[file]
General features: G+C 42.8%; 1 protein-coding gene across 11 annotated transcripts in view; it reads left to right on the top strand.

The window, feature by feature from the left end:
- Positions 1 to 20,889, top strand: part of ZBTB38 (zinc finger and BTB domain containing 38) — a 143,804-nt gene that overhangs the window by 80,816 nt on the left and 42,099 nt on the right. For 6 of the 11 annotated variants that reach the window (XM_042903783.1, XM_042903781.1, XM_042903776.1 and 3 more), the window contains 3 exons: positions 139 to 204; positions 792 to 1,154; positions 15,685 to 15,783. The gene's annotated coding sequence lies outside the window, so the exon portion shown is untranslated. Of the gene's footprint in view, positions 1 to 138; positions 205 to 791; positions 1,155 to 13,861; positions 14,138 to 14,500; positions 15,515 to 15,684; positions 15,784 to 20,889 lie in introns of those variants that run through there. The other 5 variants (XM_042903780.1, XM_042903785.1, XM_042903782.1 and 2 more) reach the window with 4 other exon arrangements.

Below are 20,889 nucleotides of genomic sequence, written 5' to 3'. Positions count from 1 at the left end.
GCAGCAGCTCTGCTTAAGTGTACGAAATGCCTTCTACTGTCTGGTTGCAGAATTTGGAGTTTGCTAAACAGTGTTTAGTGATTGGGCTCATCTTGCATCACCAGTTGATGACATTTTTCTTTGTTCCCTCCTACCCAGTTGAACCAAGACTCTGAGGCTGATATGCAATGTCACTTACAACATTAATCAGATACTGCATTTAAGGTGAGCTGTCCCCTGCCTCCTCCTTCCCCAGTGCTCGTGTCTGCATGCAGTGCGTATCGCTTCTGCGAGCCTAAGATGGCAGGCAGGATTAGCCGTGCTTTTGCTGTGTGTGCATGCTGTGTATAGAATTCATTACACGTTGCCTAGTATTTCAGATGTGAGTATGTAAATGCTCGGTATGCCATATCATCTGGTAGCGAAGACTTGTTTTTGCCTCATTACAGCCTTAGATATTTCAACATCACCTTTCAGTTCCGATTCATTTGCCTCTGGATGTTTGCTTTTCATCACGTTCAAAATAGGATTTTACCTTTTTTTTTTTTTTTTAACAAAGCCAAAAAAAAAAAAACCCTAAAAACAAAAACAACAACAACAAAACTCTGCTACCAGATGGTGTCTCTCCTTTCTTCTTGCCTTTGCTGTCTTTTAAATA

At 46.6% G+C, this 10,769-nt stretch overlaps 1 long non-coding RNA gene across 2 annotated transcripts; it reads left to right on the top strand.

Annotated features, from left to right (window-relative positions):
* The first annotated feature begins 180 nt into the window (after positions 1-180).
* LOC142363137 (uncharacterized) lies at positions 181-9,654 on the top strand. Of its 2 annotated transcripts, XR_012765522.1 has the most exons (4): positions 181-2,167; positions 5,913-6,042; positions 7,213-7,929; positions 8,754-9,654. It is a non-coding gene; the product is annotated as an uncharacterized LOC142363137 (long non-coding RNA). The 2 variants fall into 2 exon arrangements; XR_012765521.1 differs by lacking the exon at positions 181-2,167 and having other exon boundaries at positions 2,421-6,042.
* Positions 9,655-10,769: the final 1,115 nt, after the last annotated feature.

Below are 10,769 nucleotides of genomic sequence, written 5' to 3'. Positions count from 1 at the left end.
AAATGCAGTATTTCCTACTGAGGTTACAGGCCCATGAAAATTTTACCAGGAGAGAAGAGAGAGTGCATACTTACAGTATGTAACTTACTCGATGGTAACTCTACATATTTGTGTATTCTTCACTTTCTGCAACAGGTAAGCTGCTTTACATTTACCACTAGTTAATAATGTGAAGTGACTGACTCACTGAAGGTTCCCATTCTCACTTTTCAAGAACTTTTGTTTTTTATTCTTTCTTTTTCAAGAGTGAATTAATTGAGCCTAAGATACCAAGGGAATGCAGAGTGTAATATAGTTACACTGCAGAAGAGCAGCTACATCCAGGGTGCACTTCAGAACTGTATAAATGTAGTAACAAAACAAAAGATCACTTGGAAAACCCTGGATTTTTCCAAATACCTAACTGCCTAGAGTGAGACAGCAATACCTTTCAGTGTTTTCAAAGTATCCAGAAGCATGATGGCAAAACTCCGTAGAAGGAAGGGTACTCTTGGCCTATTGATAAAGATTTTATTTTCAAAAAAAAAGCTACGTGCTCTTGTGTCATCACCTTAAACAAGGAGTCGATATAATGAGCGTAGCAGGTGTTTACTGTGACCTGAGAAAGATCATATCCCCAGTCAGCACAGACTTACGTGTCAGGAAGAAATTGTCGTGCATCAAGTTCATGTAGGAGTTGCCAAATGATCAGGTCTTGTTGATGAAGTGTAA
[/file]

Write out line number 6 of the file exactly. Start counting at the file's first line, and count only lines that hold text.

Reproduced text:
At 46.6% G+C, this 10,769-nt stretch overlaps 1 long non-coding RNA gene across 2 annotated transcripts; it reads left to right on the top strand.